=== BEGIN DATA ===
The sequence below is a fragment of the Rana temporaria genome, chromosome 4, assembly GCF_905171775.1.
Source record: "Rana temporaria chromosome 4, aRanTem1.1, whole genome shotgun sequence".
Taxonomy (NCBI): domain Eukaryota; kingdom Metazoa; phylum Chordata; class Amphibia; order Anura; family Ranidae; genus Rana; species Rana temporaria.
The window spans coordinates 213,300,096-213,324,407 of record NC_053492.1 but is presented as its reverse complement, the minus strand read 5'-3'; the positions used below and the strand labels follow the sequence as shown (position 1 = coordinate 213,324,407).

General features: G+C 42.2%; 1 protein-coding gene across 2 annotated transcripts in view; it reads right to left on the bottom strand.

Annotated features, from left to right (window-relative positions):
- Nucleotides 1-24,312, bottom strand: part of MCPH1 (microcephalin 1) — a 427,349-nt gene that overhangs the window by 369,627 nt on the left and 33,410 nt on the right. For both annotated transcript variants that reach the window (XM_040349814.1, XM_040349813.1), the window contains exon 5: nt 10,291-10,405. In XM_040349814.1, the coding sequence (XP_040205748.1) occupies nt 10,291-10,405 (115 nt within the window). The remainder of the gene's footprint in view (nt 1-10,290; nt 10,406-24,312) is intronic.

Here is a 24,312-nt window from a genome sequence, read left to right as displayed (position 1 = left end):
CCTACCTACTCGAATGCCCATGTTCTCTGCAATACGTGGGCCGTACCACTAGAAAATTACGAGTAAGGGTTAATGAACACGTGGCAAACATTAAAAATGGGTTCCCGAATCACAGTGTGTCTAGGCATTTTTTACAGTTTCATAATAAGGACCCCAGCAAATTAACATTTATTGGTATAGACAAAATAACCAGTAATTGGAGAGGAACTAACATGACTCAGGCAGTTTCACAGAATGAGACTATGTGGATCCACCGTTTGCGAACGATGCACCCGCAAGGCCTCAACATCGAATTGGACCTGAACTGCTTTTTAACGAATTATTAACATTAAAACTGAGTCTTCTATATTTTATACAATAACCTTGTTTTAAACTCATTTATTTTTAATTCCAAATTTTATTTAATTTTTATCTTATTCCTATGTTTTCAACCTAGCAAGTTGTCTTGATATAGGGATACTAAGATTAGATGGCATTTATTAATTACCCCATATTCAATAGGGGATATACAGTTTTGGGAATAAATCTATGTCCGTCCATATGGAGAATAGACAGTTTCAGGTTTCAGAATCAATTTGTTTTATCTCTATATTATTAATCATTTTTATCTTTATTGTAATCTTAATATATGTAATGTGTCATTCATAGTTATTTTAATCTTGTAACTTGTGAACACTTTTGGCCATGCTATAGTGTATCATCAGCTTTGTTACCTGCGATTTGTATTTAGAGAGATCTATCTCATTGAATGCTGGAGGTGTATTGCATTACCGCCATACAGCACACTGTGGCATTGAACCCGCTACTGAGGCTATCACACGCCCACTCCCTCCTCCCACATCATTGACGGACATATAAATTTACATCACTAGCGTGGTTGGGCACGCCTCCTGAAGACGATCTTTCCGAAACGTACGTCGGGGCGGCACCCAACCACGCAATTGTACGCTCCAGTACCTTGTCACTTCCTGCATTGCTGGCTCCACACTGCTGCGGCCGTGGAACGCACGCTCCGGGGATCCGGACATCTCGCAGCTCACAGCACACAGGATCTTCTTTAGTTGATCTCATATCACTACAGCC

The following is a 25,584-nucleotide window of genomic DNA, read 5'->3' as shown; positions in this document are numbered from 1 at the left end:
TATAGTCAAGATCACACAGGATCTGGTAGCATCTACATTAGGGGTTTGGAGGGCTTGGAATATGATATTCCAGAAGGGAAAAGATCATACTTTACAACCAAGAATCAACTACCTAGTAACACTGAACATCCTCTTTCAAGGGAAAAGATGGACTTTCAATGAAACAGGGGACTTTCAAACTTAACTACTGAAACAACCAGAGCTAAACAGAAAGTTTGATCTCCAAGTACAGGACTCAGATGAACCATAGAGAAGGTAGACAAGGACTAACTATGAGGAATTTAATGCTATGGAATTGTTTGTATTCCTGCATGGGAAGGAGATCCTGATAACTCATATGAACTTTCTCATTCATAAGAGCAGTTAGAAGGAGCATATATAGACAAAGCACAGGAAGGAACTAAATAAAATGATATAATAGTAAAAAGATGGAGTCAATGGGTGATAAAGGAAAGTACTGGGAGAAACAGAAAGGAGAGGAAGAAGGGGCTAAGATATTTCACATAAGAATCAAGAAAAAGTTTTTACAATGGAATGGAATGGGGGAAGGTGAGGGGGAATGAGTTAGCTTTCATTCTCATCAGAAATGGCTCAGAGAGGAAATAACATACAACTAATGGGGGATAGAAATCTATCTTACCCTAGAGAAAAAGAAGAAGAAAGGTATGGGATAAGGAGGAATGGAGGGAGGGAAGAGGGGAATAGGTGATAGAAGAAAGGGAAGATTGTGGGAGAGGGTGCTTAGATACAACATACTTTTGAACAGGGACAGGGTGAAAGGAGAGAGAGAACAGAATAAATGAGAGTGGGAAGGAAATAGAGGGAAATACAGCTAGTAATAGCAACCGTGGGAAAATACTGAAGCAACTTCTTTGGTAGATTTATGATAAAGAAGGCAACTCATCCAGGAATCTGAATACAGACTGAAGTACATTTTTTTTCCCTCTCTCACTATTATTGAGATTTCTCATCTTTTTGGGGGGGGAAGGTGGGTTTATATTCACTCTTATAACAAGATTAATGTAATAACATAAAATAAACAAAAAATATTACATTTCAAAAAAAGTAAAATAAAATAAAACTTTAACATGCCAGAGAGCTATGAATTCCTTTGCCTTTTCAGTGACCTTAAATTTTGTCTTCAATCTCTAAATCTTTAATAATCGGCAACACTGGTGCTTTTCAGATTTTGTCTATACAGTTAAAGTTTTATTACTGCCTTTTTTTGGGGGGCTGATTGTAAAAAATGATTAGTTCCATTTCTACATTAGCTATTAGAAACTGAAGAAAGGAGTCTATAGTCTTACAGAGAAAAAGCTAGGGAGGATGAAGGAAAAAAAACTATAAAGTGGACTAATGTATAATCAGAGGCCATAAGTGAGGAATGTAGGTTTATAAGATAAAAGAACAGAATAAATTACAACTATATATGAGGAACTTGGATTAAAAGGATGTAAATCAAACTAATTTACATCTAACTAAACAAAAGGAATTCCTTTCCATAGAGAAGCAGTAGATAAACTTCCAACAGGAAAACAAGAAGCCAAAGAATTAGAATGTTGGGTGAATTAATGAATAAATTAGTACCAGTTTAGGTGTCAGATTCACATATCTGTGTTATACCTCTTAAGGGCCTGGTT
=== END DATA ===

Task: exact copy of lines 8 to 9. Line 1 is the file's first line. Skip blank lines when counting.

Here is a 24,312-nt window from a genome sequence, read left to right as displayed (position 1 = left end):
CCTACCTACTCGAATGCCCATGTTCTCTGCAATACGTGGGCCGTACCACTAGAAAATTACGAGTAAGGGTTAATGAACACGTGGCAAACATTAAAAATGGGTTCCCGAATCACAGTGTGTCTAGGCATTTTTTACAGTTTCATAATAAGGACCCCAGCAAATTAACATTTATTGGTATAGACAAAATAACCAGTAATTGGAGAGGAACTAACATGACTCAGGCAGTTTCACAGAATGAGACTATGTGGATCCACCGTTTGCGAACGATGCACCCGCAAGGCCTCAACATCGAATTGGACCTGAACTGCTTTTTAACGAATTATTAACATTAAAACTGAGTCTTCTATATTTTATACAATAACCTTGTTTTAAACTCATTTATTTTTAATTCCAAATTTTATTTAATTTTTATCTTATTCCTATGTTTTCAACCTAGCAAGTTGTCTTGATATAGGGATACTAAGATTAGATGGCATTTATTAATTACCCCATATTCAATAGGGGATATACAGTTTTGGGAATAAATCTATGTCCGTCCATATGGAGAATAGACAGTTTCAGGTTTCAGAATCAATTTGTTTTATCTCTATATTATTAATCATTTTTATCTTTATTGTAATCTTAATATATGTAATGTGTCATTCATAGTTATTTTAATCTTGTAACTTGTGAACACTTTTGGCCATGCTATAGTGTATCATCAGCTTTGTTACCTGCGATTTGTATTTAGAGAGATCTATCTCATTGAATGCTGGAGGTGTATTGCATTACCGCCATACAGCACACTGTGGCATTGAACCCGCTACTGAGGCTATCACACGCCCACTCCCTCCTCCCACATCATTGACGGACATATAAATTTACATCACTAGCGTGGTTGGGCACGCCTCCTGAAGACGATCTTTCCGAAACGTACGTCGGGGCGGCACCCAACCACGCAATTGTACGCTCCAGTACCTTGTCACTTCCTGCATTGCTGGCTCCACACTGCTGCGGCCGTGGAACGCACGCTCCGGGGATCCGGACATCTCGCAGCTCACAGCACACAGGATCTTCTTTAGTTGATCTCATATCACTACAGCC